Manabozho, the Mischief-Maker
Manabozho lifted up a huge war-cry, beat his drum, took the scalp of the Manito as his trophy, and calling the woodpecker to come and receive a reward for the timely hint he had given him, he rubbed the blood of the Shining Manito on the woodpecker's head, the feathers of which are red to this day. Full of his victory, Manabozho returned home, beating his war-drum furiously, and shouting aloud his songs of triumph. His grandmother was on the shore ready to welcome him with the war-dance, which she performed with wonderful skill for one so far advanced in years.
The heart of Manabozho swelled within him. He was fairly on fire, and an unconquerable desire for further adventures seized upon him. He had destroyed the powerful Pearl Feather, killed his serpents, and escaped all his wiles and charms. He had prevailed in a great land fight, his next trophy should be from the water.
He tried his prowess as a fisherman, and with such success that he captured a fish so monstrous in size and so rich in fat that with the oil Manabozho was able to form a small lake. To this, being generously disposed, and having a cunning purpose of his own to answer, he invited all the birds and beasts of his acquaintance; and he made the order in which they partook of the banquet the measure of their fatness for all time to come. As fast as they arrived he told them to plunge in and help themselves.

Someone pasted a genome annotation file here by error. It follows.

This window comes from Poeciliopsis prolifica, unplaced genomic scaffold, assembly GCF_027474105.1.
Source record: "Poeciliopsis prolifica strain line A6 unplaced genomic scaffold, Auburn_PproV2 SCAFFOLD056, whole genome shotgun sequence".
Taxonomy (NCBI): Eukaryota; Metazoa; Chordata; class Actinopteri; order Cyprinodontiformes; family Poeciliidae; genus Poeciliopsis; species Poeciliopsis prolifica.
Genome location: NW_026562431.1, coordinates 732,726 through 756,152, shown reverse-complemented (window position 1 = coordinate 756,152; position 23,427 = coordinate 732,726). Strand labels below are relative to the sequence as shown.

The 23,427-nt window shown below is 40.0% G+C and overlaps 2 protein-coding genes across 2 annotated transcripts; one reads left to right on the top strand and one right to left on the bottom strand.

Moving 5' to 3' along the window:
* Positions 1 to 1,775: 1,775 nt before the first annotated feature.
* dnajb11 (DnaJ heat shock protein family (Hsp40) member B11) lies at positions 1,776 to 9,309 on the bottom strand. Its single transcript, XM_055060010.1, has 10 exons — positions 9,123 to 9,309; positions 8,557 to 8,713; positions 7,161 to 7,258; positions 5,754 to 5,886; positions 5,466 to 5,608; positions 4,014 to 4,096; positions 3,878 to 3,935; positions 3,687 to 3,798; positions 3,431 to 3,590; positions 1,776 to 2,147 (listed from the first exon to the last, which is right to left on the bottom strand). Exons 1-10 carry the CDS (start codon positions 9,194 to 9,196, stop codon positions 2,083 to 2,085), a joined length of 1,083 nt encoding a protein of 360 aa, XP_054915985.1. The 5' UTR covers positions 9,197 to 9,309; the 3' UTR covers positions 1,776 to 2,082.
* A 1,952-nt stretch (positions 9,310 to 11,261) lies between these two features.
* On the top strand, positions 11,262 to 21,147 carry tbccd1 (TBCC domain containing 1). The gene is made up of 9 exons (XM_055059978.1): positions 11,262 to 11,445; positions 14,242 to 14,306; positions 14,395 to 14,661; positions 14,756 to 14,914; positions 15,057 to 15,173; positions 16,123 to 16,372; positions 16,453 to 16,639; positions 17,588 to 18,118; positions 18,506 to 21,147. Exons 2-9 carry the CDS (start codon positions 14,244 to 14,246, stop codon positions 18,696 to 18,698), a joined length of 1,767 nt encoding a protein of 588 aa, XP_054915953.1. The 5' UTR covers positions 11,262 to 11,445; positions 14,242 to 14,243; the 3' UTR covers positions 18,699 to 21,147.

The first to make his appearance was the bear, who took a long and steady draught; then came the deer, the opossum, and such others of the family as are noted for their comfortable case. The moose and bison were slack in their cups, and the partridge, always lean in flesh, looked on till the supply was nearly gone. There was not a drop left by the time the hare and the martin appeared on the shore of the lake, and they are, in consequence, the slenderest of all creatures.
When this ceremony was over, Manabozho suggested to his friends, the assembled birds and animals, that the occasion was proper for a little merrymaking; and taking up his drum, he cried out:
"New songs from the South, come, brothers, dance!